RE: President Obama’s Proposed Mortgage Modification Plan
Presently, I have two immediate concerns:
1. The proposed plan for mortgage modification does not reduce the principal on loans. What happens when the homeowner goes to sell?
2. The seeming trend of homeowners postponing the resolution of their distressed property problem, waiting for the government to bail them out. The longer homeowners wait, the harder it will be to resolve their situation.
Here are highlights on the new mortgage program proposed by President Obama at the State of the Union address:
To be eligible, borrowers would have to have made their mortgage payments over the last six months with only one delinquency, and their loan amount couldn’t exceed the FHA loan limit for their area. If borrowers owe more than 140 percent of the value of their home, the lender has to agree to reduce the loan balance.
1) The owner is allowed to have only missed one payment in the past 6 months. That shouldn’t be too large of an obstacle for most owners to overcome……but….
2) Owners who are underwater by more than 40% must get their lender to agree to forgive the negative equity. LENDERS must agree to do this. Lenders would have to get investors to agree to this forgiveness.
3) The negative equity is STILL ON THE LOAN with this re-fi plan. Owners would get a lower payment but, still be underwater. When these owners go to sell and if they were still underwater they would have to sell as a short sale or lose the home through the foreclosure process. As long as owners are underwater there will never be a real housing recovery.
4) This proposed plan is open for non-GSE backed loans.
5) Congress has to sign off on this housing plan.
During his State of the Union speech last week, President Obama proposed to help boost the housing market by helping more upside-down homeowners.
In the details he released today, the President said he wants to make the federal government’s existing mortgage refinance program, called HARP (Home Affordable Refinance Program) available to more home owners. It’s currently available to struggling borrowers with loans backed by Fannie Mae and Freddie Mac. For these borrowers, incentives are provided under certain conditions to make refinancing more attractive.
Under the new proposal, this HARP program would be expanded to include borrowers with loans that aren’t backed by Fannie and Freddie. These are the borrowers whose loans were securitized in private-label securities without any federal backing, and they would be allowed to refinance into FHA-backed loans, the same as the Fannie and Freddie borrowers. The administration has estimated that borrowers would save $3,000 a year in mortgage costs.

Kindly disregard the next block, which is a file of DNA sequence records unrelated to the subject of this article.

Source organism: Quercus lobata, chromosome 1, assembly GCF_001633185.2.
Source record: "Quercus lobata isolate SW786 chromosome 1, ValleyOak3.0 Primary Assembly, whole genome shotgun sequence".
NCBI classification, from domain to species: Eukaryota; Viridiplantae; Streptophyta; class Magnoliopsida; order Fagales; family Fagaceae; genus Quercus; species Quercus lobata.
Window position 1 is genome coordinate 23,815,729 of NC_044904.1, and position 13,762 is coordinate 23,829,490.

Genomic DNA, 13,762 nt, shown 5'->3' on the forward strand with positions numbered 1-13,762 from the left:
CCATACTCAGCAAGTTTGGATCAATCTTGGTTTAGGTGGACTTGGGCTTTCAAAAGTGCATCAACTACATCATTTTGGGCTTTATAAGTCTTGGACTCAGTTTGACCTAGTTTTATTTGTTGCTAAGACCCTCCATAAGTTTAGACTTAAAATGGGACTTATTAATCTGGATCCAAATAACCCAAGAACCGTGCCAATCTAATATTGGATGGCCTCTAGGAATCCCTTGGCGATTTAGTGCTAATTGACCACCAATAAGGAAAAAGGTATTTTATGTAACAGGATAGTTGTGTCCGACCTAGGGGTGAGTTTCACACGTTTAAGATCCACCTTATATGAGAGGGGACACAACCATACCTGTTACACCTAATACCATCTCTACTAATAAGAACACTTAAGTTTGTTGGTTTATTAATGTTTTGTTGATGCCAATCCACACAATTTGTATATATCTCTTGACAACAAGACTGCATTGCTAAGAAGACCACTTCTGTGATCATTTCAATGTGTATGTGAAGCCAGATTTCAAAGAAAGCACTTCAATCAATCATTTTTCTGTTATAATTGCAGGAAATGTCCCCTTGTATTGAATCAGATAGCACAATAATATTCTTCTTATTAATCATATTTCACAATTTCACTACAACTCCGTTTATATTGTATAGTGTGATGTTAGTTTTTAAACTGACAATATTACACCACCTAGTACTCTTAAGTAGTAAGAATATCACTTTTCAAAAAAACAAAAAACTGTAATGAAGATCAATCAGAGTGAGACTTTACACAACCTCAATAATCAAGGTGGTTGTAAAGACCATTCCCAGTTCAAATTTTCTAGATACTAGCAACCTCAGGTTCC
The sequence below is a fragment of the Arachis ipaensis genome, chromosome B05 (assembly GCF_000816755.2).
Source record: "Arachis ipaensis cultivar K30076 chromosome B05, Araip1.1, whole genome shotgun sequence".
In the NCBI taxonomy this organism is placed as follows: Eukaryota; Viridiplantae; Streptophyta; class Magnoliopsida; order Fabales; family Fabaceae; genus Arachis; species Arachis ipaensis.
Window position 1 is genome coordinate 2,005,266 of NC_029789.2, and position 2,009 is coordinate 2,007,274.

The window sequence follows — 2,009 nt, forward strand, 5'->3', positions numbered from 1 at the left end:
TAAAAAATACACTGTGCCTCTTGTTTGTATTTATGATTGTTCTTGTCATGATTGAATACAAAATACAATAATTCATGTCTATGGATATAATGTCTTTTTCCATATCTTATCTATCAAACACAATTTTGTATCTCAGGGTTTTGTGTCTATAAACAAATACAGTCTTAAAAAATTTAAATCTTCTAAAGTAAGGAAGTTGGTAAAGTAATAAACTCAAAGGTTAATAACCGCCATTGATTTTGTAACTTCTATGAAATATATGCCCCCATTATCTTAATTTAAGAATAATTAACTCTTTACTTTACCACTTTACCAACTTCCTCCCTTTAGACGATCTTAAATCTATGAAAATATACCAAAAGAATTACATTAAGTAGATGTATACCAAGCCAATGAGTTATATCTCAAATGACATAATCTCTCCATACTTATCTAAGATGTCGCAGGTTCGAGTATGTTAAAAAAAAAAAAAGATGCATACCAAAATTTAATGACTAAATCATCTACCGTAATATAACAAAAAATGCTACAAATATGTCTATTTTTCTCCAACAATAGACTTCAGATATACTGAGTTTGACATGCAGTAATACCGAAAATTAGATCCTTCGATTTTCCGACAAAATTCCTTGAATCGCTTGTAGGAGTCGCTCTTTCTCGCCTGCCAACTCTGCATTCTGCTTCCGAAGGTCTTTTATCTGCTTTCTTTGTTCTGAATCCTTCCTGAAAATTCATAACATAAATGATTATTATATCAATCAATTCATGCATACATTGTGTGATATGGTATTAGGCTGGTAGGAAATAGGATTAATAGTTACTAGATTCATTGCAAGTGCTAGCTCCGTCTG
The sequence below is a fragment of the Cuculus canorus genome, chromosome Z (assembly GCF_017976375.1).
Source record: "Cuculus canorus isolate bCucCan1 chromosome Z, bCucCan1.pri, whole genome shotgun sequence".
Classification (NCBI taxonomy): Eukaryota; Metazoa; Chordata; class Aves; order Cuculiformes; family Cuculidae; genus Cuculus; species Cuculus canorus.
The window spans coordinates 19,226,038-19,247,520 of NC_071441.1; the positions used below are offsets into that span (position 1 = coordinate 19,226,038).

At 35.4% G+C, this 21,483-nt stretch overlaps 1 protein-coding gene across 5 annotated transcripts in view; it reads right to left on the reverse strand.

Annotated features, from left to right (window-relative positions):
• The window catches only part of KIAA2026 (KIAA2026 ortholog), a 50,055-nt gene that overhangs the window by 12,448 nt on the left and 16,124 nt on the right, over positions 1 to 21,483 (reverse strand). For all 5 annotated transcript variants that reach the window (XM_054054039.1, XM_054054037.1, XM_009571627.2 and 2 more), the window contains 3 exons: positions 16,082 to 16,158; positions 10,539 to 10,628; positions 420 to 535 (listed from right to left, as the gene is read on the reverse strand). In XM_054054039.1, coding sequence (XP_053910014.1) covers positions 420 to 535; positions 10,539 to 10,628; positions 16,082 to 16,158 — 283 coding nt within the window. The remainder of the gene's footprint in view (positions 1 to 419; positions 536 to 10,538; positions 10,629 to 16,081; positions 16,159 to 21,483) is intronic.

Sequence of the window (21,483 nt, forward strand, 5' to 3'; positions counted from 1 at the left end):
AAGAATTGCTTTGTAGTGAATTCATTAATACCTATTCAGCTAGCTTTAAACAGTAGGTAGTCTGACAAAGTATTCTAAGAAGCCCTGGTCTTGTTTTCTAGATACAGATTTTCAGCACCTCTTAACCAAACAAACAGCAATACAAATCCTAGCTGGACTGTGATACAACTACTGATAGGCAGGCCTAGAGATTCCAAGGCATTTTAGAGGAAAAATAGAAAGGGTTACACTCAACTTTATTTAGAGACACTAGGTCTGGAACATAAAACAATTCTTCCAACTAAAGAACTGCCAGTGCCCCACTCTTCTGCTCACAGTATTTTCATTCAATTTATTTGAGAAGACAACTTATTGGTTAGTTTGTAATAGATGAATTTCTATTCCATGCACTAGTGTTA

To be eligible, borrowers would have to have made their mortgage payments over the last six months with only one delinquency, and their loan amount couldn’t exceed the FHA loan limit for their area. If borrowers owe more than 140 percent of the value of their home, the lender has to agree to reduce the loan balance. Also, borrowers wouldn’t have to submit a full file of paperwork for the refinancing as long as they can verify their employment. The proposal also would enable borrowers who still have equity in their home—up to 20 percent—to participate.
The changes will require legislation, so Congress will have to agree to them for the expanded program to take effect.
In his State of the Union speech last week, Obama said he would pay for the expanded program using a fee charged to the country’s largest banks so the initiative wouldn’t add to the deficit. But some members of Congress have said they oppose charging banks a fee to cover the cost.
The Obama plan would also introduce a Bill of Rights for home owners, part of which is intended to smooth the mortgage modification and foreclosure processes, which today can be contentious and difficult for borrowers to understand. A key part of this is an effort to curb banks’ practice of undertaking a mortgage modification while at the same time proceeding with a foreclosure—a process called dual tracking. Before they can start foreclosure, banks will have to show they took all reasonable steps to modify a borrower’s mortgage.
To help ease inventories of foreclosed homes, the plan would give a green light to Fannie Mae to implement a pilot program to make foreclosures available to investors in bulk purchases for conversion to rental housing. Under the pilot, Fannie would package for sale foreclosed homes in a limited number of markets and require them to be used as rental properties for a period of time.
NAR (National Association of Realtors) has concerns with this proposal and has been talking with federal regulators to ensure that the program is carefully tailored to the communities who can truly benefit from it, that small and medium-sized investors be able to participate, and that real estate professionals continue to play a role in the disposition of the homes.
In a statement released after the President outlined the details of his proposal, NAR said it’s urging the regulator of Fannie and Freddie, the Federal Housing Finance Agency, “to proceed cautiously with the REO-to-rental program since housing markets are complex and varied.
“NAR believes an overly aggressive REO-to-rental program that is not privately administered by local entities and does not involve substantial participation of local market experts, especially licensed real estate professionals, could be disruptive and counterproductive to communities already suffering from high foreclosure inventories and lower housing values.”